Venezue­lans back and forth to banks amid cash chaos

Kuwait Times - - BUSINESS -

Not long ago, Ya­jaira Perez was queu­ing to with­draw cash from the bank, fear­ing bills would run short. Now she is queu­ing anx­iously to put it back in. Venezuela’s food, medicine and cur­rency cri­sis is now a cash cri­sis, too, with the gov­ern­ment about to put mil­lions of bank notes out of cir­cu­la­tion. As usual, it is or­di­nary Venezue­lans suf­fer­ing-wait­ing in line for hours to de­posit the doomed bills, when they could be work­ing, study­ing or car­ing for their fam­i­lies.

“It’s hor­ri­ble, hor­ri­ble. They can’t do this a few days be­fore Christ­mas,” said Perez, a mid­dle-aged house­wife in a black and white head­scarf. Queu­ing in the early morn­ing at a bank in east­ern Cara­cas, she em­bod­ies the of­ten ab­surd im­pact of the eco­nomic cri­sis on peo­ple’s ev­ery­day lives. Spooked by a short­age of ban­knotes, she had been with­draw­ing 100 bo­li­var bills to make sure she had ready cash. Then on Sun­day, Pres­i­dent Ni­co­las Maduro or­dered the most com­mon bank note, the 100-bo­li­var unit, to be scrapped by Thurs­day. “Lit­tle by lit­tle you put money aside in case of an emer­gency,” Perez said. “Now I have to come back and I’m end­ing up with no cash at all.”

Some ven­dors have al­ready stopped ac­cept­ing the 100 bo­li­var notes for fear of not be­ing able to de­posit them by Thurs­day. Teresa Gi­raldo, 48, has been get­ting paid mainly in 100-bo­li­var bills for her job as a cleaner. “I went to buy bread and when I got to the front of the queue they wouldn’t ac­cept them,” she said, stand­ing in line. “Now I have to go through this to put them in the bank. Then I will have to come back in a few days and queue for more hours to with­draw the money again. This is crazy.”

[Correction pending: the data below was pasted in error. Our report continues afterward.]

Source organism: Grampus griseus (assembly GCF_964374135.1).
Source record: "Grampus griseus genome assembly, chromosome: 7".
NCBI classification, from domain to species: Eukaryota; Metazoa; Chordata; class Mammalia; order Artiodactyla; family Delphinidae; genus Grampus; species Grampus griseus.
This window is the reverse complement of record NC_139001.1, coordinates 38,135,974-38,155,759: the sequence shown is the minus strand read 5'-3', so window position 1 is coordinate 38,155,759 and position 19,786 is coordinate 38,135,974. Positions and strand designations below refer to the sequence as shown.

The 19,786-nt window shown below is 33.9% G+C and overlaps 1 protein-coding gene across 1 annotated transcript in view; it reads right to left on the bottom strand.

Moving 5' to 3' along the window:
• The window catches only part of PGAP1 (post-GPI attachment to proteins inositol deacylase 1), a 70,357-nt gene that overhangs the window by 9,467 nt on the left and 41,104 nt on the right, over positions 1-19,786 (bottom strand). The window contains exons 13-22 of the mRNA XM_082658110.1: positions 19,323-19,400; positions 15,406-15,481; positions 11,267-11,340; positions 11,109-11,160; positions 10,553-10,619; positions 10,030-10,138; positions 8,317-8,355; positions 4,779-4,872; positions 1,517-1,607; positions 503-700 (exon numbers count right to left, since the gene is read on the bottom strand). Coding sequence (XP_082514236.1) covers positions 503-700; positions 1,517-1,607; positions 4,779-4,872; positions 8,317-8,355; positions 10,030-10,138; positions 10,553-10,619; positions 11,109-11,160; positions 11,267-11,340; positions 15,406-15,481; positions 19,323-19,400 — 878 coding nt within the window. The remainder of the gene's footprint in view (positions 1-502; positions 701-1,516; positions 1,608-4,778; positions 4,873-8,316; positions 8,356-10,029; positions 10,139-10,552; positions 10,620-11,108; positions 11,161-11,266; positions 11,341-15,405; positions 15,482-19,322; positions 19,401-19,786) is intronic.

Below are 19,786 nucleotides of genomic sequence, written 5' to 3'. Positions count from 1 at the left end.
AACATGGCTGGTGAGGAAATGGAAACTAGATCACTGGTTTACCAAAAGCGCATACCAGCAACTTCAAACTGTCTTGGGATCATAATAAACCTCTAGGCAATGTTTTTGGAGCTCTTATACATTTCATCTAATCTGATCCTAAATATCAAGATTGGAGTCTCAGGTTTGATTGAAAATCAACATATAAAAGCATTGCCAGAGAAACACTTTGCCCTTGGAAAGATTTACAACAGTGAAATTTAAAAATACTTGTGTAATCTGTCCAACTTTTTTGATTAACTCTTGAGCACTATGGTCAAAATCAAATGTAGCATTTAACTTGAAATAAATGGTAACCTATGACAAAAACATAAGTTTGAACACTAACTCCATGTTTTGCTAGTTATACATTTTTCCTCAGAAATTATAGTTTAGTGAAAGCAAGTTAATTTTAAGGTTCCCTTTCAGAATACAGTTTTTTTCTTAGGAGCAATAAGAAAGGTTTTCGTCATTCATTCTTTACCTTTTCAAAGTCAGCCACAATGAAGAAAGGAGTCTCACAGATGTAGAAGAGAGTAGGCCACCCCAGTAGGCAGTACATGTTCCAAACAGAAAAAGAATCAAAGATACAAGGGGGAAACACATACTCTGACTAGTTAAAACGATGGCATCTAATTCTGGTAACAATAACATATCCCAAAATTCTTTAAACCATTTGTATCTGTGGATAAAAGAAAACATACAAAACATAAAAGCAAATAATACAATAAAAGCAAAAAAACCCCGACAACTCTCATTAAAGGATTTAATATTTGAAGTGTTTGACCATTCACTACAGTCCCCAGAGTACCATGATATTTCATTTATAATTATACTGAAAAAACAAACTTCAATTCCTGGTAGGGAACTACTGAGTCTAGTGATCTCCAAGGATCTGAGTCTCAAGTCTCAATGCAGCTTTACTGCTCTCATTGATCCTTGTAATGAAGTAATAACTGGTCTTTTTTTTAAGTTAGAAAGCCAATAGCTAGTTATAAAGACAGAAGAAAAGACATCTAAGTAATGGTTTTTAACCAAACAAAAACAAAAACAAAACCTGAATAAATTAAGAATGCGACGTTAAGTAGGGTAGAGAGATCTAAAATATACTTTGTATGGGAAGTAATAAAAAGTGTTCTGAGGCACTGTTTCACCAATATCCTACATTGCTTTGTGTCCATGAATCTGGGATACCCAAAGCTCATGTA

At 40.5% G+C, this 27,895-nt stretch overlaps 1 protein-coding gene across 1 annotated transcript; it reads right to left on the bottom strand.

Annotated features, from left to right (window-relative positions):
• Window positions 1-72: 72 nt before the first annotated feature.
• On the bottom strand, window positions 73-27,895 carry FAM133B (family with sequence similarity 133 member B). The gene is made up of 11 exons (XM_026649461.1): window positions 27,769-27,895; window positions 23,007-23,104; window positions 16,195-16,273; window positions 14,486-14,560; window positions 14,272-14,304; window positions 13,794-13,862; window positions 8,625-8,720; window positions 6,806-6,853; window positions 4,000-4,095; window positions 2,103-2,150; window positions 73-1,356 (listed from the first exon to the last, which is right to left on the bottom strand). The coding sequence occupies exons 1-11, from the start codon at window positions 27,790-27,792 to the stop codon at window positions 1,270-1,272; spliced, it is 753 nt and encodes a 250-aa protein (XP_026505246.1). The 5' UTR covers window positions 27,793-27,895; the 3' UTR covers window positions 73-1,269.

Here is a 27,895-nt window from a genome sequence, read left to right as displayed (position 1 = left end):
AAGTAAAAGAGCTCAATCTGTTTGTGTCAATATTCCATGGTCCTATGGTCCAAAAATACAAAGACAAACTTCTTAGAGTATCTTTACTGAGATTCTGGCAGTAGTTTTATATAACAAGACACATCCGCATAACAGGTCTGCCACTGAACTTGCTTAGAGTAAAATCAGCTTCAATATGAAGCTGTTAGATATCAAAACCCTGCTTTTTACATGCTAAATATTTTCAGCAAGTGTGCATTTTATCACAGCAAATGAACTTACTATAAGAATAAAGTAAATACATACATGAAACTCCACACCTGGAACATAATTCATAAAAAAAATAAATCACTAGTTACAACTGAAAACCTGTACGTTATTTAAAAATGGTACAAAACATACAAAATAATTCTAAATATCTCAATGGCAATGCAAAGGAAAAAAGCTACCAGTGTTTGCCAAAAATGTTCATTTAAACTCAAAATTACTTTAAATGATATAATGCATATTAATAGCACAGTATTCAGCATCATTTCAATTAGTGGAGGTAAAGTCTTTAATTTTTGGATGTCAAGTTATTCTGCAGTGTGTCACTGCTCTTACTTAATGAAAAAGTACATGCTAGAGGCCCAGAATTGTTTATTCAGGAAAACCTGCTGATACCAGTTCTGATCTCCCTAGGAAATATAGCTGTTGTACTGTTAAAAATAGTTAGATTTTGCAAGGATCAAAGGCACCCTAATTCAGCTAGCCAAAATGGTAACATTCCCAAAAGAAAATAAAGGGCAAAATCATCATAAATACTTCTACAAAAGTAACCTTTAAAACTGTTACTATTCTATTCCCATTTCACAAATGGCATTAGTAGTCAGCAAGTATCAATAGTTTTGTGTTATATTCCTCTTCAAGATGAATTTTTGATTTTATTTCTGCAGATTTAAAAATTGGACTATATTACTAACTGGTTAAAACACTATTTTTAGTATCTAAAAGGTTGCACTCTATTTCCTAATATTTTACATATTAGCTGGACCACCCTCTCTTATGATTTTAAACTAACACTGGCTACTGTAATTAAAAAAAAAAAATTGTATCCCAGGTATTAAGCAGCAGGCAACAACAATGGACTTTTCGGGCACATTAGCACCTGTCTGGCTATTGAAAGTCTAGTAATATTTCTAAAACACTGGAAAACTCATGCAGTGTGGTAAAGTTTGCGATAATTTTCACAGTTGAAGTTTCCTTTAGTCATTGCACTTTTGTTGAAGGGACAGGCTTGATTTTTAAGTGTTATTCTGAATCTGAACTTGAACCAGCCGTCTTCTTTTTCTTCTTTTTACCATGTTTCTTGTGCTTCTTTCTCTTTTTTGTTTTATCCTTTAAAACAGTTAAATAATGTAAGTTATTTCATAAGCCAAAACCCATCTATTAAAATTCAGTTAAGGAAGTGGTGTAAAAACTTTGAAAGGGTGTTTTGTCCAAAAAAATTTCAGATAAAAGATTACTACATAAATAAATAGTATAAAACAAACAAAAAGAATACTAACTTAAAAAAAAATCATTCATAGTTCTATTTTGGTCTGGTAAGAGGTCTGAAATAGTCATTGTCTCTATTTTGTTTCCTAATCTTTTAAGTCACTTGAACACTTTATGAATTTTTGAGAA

Bags of cash

The 100-bo­li­var bill is cur­rently the high­est-de­nom­i­na­tion bank note in Venezuela, but on its own it is scarcely enough to buy a piece of candy. In a coun­try with one of the high­est rates of vi­o­lent crime in the world, shop­pers must carry round un­wieldy wads of bills to pay for their pur­chases. Re­tirees had com­plained for months that their pen­sions were paid in un­man­age­able 50 and 20bo­li­var de­nom­i­na­tions. Even­tu­ally the gov­ern­ment agreed to pay them in bills of 100. Angel Re­tali, 71, queued Tues­day along with some 60 other peo­ple, hold­ing his stacks of cash in a plas­tic bag. “You have to carry so much money around in a bag like this,” he said. “Every­one knows what’s in it, and it’s not safe.”

The gov­ern­ment is sched­uled to start re­leas­ing new higher-de­nom­i­na­tion notes start­ing on Thurs­day, the big­gest be­ing a 20,000 bo­li­var bill.But in the mean­time, Maduro scrapped the 100-bo­li­var bill to com­bat what he called a US-backed plot against Venezuela. He said bil­lions of bo­li­vars, in bills of 100, were stashed away by in­ter­na­tional gangs in Colom­bia, Brazil and even in Europe and Asia.He or­dered the Colom­bia bor­der to be closed for three days, say­ing this would stop the gangs de­posit­ing their hoarded ban­knotes.

The gov­ern­ment said on Tues­day that po­lice had ar­rested 117 peo­ple and seized the equiv­a­lent of $155 mil­lion in raids on such gangs. In the west­ern bor­der re­gion of Tachira, the crack­down caused added mis­ery for peo­ple who rely on cross-bor­der trade. Many lo­cals in the city of San Cris­to­bal are used to cross­ing to the Cu­cuta on the Colom­bian side to buy food and medicine. “We were go­ing to go to Cu­cuta to buy some sup­plies that we can’t get here and save a few bo­li­vars,” said Car­men Hi­daldo, a re­tired teacher of 60. “Now, who knows what we’ll be able to get.” —AFP

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